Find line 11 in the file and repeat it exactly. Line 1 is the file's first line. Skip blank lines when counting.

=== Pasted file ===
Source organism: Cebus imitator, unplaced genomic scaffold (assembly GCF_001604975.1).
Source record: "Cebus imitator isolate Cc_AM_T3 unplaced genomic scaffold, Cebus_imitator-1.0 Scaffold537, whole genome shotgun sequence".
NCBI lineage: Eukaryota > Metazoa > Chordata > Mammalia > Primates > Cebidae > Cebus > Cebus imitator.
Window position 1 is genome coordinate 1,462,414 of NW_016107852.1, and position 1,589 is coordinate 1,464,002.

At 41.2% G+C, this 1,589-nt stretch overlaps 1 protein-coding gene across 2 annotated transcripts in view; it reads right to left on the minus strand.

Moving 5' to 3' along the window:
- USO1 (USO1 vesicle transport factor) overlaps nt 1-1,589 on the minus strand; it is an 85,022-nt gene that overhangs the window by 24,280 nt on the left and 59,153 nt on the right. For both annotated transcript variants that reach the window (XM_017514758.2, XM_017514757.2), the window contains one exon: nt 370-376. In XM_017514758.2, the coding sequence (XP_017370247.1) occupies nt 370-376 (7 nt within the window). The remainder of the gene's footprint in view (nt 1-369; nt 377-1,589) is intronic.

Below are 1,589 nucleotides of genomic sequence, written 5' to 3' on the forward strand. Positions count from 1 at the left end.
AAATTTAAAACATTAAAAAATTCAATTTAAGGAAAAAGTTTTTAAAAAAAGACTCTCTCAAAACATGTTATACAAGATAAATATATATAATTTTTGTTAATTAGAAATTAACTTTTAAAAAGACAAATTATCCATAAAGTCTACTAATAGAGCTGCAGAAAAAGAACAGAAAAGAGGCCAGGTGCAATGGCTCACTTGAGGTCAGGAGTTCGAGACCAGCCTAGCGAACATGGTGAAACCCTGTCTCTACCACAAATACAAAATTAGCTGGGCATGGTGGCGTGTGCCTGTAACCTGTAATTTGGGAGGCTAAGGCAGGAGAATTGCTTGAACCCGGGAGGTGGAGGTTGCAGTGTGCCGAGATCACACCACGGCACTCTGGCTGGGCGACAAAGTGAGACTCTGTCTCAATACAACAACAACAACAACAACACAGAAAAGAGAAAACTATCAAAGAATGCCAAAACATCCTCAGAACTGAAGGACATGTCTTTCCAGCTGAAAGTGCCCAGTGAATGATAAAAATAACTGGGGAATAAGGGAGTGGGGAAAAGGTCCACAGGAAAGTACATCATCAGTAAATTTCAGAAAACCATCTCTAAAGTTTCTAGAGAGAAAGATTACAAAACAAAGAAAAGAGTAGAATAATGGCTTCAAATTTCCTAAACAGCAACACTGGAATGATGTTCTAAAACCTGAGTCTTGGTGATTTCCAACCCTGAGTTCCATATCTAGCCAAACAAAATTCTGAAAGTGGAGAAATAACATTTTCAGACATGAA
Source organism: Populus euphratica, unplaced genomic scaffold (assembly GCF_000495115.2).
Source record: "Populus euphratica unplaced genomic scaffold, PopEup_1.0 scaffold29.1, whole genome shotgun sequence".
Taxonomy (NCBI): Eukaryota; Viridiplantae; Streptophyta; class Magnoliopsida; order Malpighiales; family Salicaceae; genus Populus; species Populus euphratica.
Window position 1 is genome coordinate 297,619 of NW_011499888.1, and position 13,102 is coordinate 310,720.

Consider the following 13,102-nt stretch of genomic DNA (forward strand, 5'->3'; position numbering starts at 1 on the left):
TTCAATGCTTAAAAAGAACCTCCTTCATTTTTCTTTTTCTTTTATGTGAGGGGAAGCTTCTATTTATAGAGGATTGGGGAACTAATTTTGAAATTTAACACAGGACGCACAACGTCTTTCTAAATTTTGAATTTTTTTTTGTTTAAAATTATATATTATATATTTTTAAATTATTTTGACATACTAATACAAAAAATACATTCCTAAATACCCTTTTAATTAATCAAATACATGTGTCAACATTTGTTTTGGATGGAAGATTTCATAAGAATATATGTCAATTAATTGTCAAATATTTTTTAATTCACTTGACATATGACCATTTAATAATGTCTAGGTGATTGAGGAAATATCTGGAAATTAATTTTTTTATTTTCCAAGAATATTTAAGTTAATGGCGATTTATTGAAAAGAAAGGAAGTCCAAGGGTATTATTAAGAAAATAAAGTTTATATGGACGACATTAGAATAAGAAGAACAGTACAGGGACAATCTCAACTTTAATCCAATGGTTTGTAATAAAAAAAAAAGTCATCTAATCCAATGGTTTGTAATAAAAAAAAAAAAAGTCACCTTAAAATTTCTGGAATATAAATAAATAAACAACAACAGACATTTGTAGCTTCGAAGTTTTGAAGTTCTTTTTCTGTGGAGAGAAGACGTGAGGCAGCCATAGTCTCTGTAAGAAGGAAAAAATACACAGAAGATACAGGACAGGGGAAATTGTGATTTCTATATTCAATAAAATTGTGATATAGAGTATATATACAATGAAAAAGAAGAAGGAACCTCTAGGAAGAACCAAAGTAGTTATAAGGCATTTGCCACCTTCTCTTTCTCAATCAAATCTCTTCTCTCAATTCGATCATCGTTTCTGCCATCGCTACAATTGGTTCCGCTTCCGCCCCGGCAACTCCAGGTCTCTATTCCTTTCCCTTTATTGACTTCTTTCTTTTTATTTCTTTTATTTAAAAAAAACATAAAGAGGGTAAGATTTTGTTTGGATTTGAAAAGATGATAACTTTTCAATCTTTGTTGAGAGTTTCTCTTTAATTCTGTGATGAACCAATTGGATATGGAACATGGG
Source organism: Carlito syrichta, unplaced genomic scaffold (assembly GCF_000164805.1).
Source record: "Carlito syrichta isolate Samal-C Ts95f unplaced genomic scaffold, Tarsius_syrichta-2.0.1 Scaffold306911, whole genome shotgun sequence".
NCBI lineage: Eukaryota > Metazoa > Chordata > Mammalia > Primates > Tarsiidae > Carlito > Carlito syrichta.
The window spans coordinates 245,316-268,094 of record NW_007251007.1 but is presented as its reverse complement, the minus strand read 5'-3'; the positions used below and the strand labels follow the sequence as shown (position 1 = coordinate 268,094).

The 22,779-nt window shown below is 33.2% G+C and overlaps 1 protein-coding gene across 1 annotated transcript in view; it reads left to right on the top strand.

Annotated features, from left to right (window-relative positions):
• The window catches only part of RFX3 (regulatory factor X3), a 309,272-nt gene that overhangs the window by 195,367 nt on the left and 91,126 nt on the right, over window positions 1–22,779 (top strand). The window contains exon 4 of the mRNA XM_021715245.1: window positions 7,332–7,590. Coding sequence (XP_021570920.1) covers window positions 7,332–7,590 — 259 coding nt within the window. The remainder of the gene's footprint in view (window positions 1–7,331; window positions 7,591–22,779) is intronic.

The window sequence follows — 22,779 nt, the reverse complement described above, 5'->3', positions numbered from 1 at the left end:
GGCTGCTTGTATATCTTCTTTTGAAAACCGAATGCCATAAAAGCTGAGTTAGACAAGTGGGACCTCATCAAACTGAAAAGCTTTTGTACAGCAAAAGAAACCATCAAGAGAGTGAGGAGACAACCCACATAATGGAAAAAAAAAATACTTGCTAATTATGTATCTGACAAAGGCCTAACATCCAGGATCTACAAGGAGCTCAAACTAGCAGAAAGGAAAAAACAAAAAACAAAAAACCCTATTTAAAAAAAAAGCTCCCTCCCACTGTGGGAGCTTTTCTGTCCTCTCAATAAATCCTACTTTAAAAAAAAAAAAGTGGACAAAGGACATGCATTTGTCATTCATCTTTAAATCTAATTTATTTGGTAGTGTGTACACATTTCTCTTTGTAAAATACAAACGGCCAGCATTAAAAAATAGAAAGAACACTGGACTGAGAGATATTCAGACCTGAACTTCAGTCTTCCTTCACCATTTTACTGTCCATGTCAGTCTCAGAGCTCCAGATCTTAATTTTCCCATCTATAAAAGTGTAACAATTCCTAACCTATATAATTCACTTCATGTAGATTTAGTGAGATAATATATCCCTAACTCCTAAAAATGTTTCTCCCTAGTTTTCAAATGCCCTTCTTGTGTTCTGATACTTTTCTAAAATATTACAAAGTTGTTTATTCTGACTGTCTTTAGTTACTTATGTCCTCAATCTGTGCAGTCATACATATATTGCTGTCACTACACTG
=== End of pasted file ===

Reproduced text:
Source record: "Populus euphratica unplaced genomic scaffold, PopEup_1.0 scaffold29.1, whole genome shotgun sequence".